LITTLE ROCK — Presidents should not base their foreign policy decisions on polls, former President Bill Clinton said Tuesday during a symposium on the Bosnian War.

LITTLE ROCK — Presidents should not base their foreign policy decisions on polls, former President Bill Clinton said Tuesday during a symposium on the Bosnian War.

Speaking to an audience of invited guests at his presidential library, which was closed to regular visitors because of the government shutdown, Clinton said about 60 percent of Americans opposed American involvement in the war.

Such polls are not so much a warning not to proceed as they are a "yellow light" urging caution, he said.

"The citizens understand that there’s no way they can know about something as much as you do," he said. "They’ve got their own lives to live and their own problems. But when they tell you not to do something, what they’re really telling you is: Be careful, please. Tell us as much as you can about what you’re going to do, don’t do a lick more than you have to, don’t spend a dollar more than you have to — and you’d better be right."

The symposium, titled "Bosnia, Intelligence and the Clinton Presidency," was held in conjunction with the release of more than 300 newly declassified CIA documents about the war. Several other key players in the Bosnia campaign also spoke during the program, including former Secretary of State and Ambassador to the United Nations Madeleine Albright, former Supreme Allied Commander in Europe Wesley Clark and former National Security Adviser Sandy Berger.

Several speakers commented on the difficulties that Clinton faced in selling the war to the American public, some drawing comparisons between the public’s resistance to that conflict and current resistance to military action in Syria.

Clinton said the timing of the symposium was appropriate because "we finished the Bosnian peace accord in November of 1995 in the middle of the two government shutdowns — after one, and before the next one."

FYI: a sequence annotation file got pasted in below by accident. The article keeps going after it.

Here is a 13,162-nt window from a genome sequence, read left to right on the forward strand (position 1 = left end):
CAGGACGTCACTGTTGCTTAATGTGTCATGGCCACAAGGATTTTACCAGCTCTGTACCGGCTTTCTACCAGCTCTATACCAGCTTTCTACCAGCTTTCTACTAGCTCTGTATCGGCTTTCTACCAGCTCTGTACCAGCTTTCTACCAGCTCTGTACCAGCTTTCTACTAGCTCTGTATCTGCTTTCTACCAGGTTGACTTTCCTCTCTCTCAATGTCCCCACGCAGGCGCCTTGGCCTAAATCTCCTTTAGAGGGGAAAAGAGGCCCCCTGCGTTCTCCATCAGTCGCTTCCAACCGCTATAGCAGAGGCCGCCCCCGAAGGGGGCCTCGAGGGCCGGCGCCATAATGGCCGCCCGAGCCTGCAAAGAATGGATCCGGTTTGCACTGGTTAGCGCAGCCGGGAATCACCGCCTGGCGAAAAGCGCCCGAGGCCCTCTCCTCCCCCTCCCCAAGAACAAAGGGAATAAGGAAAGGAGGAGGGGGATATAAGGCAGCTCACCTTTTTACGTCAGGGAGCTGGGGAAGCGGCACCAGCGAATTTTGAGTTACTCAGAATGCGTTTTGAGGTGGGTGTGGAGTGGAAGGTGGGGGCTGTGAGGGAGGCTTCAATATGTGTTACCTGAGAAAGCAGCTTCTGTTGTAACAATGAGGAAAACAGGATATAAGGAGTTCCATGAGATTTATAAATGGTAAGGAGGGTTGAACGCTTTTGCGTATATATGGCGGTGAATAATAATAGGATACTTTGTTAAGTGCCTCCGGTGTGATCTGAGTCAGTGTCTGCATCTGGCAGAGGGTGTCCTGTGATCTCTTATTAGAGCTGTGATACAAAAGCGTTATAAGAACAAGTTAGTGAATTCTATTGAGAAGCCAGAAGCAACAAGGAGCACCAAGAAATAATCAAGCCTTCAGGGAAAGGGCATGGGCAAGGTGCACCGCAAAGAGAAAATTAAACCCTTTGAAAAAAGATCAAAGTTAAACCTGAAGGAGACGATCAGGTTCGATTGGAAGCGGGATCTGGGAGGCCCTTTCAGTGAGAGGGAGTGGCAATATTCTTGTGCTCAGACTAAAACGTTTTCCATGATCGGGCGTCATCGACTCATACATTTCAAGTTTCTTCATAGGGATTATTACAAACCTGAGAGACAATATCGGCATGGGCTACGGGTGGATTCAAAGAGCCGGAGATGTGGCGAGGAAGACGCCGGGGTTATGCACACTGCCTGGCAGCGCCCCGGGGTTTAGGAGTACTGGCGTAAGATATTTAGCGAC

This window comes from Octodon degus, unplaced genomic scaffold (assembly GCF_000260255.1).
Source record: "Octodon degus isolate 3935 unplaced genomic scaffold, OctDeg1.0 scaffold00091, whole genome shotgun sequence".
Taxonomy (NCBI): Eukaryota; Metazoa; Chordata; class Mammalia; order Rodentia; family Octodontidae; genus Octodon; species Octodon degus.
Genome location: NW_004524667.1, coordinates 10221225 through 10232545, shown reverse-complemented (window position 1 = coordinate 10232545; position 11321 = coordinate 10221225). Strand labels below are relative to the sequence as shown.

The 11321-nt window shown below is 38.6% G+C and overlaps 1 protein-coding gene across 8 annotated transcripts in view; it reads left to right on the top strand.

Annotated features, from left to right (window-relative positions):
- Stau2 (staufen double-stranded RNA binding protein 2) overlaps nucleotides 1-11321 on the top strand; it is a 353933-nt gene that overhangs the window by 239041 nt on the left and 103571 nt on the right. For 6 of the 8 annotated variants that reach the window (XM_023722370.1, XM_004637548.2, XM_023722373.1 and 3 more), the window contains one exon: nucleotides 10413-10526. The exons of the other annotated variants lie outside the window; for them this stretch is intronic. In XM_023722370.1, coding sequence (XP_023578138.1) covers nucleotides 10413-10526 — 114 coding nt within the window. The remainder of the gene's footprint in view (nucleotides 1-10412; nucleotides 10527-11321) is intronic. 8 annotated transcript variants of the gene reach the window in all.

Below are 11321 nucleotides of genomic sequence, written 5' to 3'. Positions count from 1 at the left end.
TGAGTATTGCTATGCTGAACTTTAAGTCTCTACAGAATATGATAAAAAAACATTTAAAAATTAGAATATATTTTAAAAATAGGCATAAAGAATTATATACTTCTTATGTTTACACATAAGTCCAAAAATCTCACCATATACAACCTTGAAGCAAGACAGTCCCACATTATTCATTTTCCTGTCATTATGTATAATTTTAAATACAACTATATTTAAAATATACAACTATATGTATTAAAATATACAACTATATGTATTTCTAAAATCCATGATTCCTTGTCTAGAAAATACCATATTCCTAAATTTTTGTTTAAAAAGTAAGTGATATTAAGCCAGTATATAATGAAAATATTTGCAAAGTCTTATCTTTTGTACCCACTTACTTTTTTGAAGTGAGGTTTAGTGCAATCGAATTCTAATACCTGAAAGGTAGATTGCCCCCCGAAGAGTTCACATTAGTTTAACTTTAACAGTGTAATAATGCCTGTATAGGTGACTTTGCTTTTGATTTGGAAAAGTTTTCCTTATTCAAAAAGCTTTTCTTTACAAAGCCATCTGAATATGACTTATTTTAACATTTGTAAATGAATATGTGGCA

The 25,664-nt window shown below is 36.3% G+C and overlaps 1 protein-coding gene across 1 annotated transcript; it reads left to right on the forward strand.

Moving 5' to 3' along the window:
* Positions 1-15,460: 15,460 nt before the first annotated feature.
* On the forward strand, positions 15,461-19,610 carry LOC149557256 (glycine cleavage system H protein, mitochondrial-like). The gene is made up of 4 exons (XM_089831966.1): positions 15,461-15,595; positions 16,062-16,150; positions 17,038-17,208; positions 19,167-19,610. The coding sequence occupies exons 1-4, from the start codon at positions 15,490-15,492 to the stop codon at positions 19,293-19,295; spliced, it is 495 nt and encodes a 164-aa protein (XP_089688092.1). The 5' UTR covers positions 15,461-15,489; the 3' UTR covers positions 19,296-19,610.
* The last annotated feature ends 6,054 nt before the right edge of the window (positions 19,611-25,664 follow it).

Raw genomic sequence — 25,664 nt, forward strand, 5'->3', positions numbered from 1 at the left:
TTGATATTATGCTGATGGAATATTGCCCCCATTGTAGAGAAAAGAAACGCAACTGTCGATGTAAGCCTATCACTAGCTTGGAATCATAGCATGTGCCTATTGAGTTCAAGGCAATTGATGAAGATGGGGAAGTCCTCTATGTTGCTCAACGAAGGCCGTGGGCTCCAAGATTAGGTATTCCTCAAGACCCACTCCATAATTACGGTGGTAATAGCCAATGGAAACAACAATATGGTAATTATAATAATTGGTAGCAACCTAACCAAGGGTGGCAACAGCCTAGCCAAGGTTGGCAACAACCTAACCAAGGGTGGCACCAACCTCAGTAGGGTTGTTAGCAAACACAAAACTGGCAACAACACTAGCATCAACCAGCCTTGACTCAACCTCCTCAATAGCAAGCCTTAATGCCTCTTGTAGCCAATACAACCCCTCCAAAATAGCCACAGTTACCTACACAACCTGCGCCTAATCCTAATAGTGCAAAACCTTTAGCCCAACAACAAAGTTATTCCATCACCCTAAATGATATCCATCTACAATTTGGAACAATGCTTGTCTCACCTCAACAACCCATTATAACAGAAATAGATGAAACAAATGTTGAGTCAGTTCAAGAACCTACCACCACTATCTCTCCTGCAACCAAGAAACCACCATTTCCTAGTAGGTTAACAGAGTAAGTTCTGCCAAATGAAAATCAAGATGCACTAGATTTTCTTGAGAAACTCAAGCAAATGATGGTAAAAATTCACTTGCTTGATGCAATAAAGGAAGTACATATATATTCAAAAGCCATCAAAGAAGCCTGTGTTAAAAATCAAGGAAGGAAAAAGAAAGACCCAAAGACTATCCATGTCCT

The 1995 and 1996 government shutdowns were the last until the shutdown that began Tuesday.

Clinton said the 1992-95 Bosnian War could be seen as a metaphor for the struggles of the 21st century.

"It was the first conflict which reminded us that the end of the Cold War basically took the veil off this image we were privileged to have, even when it didn’t fully comport with reality, that there was a bipolar world, and as dangerous as it was with all these nuclear weapons hanging around, at least it was organized," he said.

"Bosnia was the beginning of showing us how incredibly dispersed power was going to get in the 21st century — weapons everywhere" he said.

The peace agreement was signed in Paris on Dec. 14, 1995. Clinton said that was the one and only time he sat down with Serbian leader Slobodan Milosevic, whom he described as "cold" and "paranoid."

"I have never looked into darker eyes in my life," Clinton said.

He said Milosevic told him during the meeting that he believed President Kennedy had been killed by American intelligence agents.

"Everybody was always out to get somebody in Milosevic’s mind, and that justified any kind of thing he did to kill anybody he killed," Clinton said.

The price of victory was high, with estimates of the dead ranging from 100,000 to 300,000 and more than 2 million refugees driven from their homes, but "the peace has endured," Clinton said.

In addition to bringing peace to the former Yugoslavia, "we made an unequivocal statement, by saving the largest community of Muslims in continental Europe, that we were not an anti-Islamic country, that America would take serious risks to keep innocent Muslims from being killed," he said.